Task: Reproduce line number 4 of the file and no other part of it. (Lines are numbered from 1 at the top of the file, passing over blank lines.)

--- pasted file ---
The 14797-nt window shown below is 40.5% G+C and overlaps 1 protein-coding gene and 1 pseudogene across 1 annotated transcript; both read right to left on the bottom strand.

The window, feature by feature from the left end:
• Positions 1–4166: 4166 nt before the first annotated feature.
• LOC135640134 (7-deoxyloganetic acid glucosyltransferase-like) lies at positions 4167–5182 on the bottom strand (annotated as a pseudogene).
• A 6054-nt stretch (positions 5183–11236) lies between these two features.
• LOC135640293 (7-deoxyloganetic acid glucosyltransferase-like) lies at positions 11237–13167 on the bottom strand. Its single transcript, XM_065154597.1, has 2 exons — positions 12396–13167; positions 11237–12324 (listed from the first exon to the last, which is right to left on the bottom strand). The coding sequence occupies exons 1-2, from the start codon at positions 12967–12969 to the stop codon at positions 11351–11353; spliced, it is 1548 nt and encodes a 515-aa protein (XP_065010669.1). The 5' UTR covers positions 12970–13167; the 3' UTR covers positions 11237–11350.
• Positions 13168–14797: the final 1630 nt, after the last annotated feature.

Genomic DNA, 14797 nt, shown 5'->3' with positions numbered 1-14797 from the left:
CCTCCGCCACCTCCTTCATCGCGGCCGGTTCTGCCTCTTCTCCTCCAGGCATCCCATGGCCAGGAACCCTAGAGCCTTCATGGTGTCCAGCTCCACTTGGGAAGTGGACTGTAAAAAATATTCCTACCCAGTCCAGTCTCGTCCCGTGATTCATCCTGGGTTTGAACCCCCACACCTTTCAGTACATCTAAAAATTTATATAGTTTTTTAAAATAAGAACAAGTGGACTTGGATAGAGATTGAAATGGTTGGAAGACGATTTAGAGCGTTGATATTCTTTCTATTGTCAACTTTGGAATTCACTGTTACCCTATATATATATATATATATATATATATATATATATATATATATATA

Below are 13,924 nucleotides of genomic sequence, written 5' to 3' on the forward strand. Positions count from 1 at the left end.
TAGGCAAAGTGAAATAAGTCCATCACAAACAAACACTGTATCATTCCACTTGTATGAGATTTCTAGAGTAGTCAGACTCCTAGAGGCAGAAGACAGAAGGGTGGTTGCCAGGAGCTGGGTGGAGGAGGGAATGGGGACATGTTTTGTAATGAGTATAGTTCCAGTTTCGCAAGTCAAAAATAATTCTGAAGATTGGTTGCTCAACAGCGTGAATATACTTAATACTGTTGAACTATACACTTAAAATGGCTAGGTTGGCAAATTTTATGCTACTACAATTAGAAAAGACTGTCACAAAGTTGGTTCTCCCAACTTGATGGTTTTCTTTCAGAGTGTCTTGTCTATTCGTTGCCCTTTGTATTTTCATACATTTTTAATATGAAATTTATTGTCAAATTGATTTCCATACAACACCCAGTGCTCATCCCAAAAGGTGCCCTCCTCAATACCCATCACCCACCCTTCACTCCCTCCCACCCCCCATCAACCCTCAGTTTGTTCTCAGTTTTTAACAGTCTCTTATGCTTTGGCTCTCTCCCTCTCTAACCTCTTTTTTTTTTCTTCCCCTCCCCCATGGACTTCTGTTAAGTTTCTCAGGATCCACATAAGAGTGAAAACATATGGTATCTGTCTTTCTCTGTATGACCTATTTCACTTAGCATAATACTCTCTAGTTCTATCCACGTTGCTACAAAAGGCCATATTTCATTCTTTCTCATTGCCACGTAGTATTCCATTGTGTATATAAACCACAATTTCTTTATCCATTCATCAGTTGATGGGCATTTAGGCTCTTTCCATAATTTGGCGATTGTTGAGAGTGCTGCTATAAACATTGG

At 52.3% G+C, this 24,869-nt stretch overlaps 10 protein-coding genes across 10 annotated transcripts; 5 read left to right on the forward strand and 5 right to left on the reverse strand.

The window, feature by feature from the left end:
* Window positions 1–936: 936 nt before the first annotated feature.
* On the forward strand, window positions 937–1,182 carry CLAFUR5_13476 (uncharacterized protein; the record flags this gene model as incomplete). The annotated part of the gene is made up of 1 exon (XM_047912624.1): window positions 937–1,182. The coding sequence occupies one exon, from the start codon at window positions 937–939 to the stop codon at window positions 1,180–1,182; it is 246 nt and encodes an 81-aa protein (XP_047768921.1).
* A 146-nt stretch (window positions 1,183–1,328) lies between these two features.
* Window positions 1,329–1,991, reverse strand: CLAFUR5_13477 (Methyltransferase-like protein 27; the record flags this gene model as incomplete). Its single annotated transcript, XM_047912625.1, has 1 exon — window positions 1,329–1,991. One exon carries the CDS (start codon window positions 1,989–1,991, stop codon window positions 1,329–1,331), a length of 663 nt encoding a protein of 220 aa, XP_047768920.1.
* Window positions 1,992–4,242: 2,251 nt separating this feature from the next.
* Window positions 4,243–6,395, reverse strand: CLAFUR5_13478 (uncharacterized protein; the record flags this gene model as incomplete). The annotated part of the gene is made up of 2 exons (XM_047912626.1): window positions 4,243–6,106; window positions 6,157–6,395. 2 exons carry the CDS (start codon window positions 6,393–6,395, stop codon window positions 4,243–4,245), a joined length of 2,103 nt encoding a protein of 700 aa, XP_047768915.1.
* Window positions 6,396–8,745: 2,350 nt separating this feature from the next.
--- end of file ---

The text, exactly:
• LOC135640134 (7-deoxyloganetic acid glucosyltransferase-like) lies at positions 4167–5182 on the bottom strand (annotated as a pseudogene).